In March 2007, a study (funded by the councils and other interested parties along the route) declared at p. 38, 5.1 A very good operating and business case exists for [a "base case" for a] two-trains-per-hour passenger service between Oxford and Milton Keynes, and an operating case also exists for the Aylesbury spur which would bring further economic and strategic advantages to the subregion. Capital cost for the base case is between £100m – £135m. The base case and the Aylesbury options should be further considered in the next phase of work.[14] As of October 2014, a similar business case for extension to Cambridge and beyond remains to be made.

Future stations[edit]

See also[edit]


  1. ^ Hellier, Alex (14–27 May 2014). East West Rail develops into 125mph inter-regional route. Peterborough: RAIL. p. 13. 
  2. ^ a b c Awdry (1990) p. 63
  3. ^
  4. ^ Bevan, Alan (Ed). A-Z of Rail Reopenings. Warwick: Railway Development Society. ISBN 0-901283-13-4. 
  5. ^ Work starts on clearing line for East West Rail – Buckingham Today, 1 February 2014
  6. ^ West Coast Main Line: Progress Report May 2006 (3MB PDF file)
  7. ^ MK2031 summary but see also MK2031 3.42 to 3.50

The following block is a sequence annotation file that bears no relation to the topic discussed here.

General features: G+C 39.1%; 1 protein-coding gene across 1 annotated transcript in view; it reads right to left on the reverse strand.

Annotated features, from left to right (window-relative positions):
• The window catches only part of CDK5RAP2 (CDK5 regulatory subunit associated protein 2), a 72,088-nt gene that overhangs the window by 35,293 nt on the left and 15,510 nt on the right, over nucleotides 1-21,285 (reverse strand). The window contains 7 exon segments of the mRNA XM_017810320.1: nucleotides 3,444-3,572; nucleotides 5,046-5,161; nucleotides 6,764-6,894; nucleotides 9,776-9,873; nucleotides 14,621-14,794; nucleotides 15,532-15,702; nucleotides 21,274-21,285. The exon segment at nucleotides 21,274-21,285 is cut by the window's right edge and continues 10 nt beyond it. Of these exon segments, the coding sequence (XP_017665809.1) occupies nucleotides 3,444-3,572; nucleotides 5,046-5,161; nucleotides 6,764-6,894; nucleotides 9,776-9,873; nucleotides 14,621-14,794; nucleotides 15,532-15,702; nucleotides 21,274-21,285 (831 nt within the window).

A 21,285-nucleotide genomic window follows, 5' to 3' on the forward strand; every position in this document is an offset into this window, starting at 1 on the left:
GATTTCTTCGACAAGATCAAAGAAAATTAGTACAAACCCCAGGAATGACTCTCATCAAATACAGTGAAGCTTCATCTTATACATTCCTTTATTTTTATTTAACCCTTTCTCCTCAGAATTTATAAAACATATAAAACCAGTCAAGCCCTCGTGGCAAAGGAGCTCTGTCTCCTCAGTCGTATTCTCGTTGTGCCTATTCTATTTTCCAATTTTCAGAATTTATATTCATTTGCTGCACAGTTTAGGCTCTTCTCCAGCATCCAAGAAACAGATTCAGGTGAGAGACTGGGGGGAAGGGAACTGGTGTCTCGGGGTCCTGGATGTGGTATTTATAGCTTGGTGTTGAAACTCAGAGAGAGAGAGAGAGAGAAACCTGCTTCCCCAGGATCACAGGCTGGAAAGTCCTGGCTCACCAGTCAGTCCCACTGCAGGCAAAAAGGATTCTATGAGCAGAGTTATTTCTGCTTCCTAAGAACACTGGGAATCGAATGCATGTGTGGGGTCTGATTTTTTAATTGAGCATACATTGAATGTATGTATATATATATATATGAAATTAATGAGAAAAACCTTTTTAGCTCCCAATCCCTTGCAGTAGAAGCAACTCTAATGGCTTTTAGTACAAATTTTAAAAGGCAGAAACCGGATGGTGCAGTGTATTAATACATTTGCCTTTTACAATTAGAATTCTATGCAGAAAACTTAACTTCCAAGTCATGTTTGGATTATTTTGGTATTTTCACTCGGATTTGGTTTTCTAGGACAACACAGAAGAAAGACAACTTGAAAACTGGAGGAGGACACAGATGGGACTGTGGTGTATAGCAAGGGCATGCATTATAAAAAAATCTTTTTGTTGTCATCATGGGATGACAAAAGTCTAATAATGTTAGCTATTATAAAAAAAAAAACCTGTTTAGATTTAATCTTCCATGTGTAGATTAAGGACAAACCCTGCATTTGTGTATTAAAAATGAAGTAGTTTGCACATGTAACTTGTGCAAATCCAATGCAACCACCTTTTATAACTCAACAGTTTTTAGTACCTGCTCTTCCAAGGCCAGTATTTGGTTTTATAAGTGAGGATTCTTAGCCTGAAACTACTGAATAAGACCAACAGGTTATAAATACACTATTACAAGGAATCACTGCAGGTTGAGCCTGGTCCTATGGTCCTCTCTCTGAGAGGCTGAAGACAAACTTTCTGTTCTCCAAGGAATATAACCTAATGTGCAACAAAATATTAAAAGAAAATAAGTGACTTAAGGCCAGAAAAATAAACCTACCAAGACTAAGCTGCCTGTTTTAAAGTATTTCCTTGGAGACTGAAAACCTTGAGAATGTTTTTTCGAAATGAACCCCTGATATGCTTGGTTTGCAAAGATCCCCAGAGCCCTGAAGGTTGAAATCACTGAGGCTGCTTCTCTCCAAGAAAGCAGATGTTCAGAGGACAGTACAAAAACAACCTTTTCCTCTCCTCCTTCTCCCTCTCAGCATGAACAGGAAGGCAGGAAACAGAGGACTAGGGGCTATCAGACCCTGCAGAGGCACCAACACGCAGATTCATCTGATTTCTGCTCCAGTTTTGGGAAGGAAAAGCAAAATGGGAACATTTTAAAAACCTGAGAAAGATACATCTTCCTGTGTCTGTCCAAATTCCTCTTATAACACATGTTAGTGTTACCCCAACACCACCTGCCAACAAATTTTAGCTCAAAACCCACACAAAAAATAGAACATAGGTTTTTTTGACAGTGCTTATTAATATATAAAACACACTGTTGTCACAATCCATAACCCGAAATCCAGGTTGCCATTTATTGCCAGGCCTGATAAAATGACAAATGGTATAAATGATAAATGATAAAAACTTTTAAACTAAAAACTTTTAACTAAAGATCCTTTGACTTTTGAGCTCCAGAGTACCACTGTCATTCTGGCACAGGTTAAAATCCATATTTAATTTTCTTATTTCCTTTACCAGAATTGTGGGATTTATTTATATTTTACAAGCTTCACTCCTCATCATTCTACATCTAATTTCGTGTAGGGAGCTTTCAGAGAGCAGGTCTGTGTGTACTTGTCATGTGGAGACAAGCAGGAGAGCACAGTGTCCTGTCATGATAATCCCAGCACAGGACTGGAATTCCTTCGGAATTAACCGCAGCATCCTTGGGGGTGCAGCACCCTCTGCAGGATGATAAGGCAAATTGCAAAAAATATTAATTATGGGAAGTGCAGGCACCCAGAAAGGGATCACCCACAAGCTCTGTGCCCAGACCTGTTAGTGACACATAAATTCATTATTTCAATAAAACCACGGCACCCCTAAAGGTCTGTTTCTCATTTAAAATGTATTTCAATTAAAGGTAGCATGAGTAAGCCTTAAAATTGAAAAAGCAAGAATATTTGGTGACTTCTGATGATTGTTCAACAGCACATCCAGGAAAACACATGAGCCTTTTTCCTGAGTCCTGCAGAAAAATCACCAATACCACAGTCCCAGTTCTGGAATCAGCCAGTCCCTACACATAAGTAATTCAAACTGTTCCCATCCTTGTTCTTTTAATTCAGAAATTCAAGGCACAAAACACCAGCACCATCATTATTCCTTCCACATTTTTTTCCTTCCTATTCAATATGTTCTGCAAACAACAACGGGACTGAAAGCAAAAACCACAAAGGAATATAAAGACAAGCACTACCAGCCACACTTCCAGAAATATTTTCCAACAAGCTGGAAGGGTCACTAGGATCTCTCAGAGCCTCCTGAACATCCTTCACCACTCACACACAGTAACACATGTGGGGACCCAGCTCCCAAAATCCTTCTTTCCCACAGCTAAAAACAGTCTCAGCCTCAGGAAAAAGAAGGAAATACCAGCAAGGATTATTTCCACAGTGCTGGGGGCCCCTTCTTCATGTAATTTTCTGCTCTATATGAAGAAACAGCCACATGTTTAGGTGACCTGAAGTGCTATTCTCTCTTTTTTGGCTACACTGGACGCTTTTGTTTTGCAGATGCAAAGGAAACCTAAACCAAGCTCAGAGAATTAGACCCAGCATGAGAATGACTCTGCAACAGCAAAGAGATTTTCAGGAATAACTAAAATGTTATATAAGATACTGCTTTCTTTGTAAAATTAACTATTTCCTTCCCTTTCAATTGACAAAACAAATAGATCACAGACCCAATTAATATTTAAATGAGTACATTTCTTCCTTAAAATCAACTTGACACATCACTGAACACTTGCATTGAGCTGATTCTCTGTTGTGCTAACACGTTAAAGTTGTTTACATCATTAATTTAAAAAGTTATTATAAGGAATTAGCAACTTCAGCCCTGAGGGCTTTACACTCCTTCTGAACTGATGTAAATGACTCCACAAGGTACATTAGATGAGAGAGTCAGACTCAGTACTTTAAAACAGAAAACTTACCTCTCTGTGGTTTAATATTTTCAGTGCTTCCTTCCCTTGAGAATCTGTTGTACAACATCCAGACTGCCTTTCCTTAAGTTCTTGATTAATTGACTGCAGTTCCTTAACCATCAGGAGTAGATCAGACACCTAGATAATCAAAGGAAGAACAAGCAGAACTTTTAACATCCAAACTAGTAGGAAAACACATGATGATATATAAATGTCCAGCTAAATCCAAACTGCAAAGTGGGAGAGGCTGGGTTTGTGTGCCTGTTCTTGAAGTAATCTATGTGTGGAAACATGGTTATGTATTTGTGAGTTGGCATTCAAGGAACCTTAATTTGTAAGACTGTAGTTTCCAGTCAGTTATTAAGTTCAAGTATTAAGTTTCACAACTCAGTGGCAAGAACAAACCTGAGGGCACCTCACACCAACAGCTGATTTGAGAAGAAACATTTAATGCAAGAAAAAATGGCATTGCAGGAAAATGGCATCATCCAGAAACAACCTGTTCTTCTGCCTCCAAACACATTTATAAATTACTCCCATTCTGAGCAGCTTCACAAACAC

8. ^ Transport Briefing — UK transport news, data and jobs
  9. ^ "New rail platform on time for 2008". MK News (Milton Keynes). 13 December 2006. Retrieved 27 April 2008. 
  10. ^ Network Rail 2006 Business Plan.
  11. ^ Little, Reg (7 March 2008). "MK Rail Link Plan on Track". The Oxford Times. Retrieved 27 April 2008. 
  12. ^ "Autumn Statement: 35 road and rail schemes get go-ahead". BBC News. 29 November 2011. Retrieved 29 November 2011. 
  13. ^ "Rail network to see 'biggest investment' since the Victorians". Guardian Newspaper. 14 July 2012. Retrieved 15 July 2012. 
  14. ^ "Guide to Railway Investment Projects (GRIP) Stage 2 Report Final Report" (PDF) (Press release). East West Rail. 1 February 2007. Retrieved 27 April 2008. 

Coordinates: 51°58′05″N 0°49′05″W / 51.968°N 0.818°W / 51.968; -0.818


  • Awdry, Christopher (1990). Encyclopaedia of British Railway Companies. Sparkford: Patrick Stephens Ltd. ISBN 1-8526-0049-7. OCLC 19514063. 
  • Butt, R. V. J. (1995). The Directory of Railway Stations: details every public and private passenger station, halt, platform and stopping place, past and present (1st ed.). Sparkford: Patrick Stephens Ltd. ISBN 1-8526-0508-1. OCLC 60251199. 
  • Jenkins, Stanley C. (2013). Oxford, Bletchley & Bedford Line Through Time. Amberley Publishing. ISBN 9781445617480. 
  • Jowett, Alan (March 1989). Jowett's Railway Atlas of Great Britain and Ireland: From Pre-Grouping to the Present Day (1st ed.). Sparkford: Patrick Stephens Ltd. ISBN 1-8526-0086-1. OCLC 22311137. 
  • Simpson, Bill. The Oxford To Cambridge Railway: Forty Years On 1960–2000. Witney: Lamplight Publications. ISBN 1-899246-05-3. OCLC 54047797. 

External links[edit]